When did the tone change from this being the best place to live to the worst? Where did that attitude come from? We think it came from the fall of Lee Alexander. He was incredibly popular; he was the first democratic mayor that the city had since World War II. Elected in 1970, he served four full terms and he’s the specific reason there’s a two-term limit now. Everyone loved him; he was great for the city. Even the people who say he was a despicable rat say he was good for the city. He did a lot of good, but he was flawed. His flaws made him an interesting character and his flaws really had the most lasting effect on the city. When he left and people found out that this person they believed in, who in turn, believed in Syracuse was crooked, on the take, and dishonest–that was a turning point. That’s when people stopped believing in their city. There are really two facets to this story: this incredibly interesting personality driven by ego, driven by an incredible desire to make a positive impact in Syracuse ended up having an incredibly negative lasting impact.
How long was it in production?
The film was conceived and writing began in March 2012. In May and June we started scouting locations and doing auditions and we started shooting in July and August. We finished principal photography in early January and it’s been in post-production since then. From conception to completion, it took a year and a week. I met with Jonathan (director/writer) one night and told him my wife and I we’re expecting a baby. He said, “Hey, I have an idea for a movie–do you want to try and finish a movie before you and your wife have a baby?” I was like what the hell, so that’s what we did.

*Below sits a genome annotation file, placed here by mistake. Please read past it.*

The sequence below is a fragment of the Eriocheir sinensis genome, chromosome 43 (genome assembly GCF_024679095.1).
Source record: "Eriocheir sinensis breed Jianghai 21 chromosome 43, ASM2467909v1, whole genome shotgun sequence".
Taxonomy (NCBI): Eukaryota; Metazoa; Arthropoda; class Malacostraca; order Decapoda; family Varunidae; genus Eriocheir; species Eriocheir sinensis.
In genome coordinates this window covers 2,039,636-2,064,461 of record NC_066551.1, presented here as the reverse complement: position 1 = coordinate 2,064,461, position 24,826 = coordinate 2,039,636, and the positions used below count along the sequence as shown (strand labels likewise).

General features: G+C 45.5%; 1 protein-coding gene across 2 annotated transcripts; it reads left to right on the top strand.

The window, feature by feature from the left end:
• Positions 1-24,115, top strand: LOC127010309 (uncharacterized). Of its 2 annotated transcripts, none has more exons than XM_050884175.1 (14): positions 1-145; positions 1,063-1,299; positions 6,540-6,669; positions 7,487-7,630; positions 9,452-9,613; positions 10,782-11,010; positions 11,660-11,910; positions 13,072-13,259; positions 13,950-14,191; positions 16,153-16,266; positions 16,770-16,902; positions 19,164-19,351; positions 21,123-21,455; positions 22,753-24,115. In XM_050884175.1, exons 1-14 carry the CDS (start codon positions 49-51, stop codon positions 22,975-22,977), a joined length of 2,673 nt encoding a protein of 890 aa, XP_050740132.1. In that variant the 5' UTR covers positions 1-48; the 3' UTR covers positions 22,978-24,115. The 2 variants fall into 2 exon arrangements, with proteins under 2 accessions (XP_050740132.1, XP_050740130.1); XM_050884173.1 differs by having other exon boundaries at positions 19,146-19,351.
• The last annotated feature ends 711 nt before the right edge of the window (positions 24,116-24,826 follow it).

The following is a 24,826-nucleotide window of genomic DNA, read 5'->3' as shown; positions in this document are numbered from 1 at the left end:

Any specific challenges to shooting in Syracuse?
I gotta tell you, not very many. We started shooting before we had the money with the belief that the money would come once we put it on Kickstarter. We hoped that people would be interested and they were. We had 119 backers. When it comes to production we had the most amazing cooperation from locals. Everyone was happy to accommodate. One place gave us free office space for three weeks and the owner of the Hotel Syracuse let us shoot through the whole place for free–it was tremendous.
Why do you think locals were so supportive during production?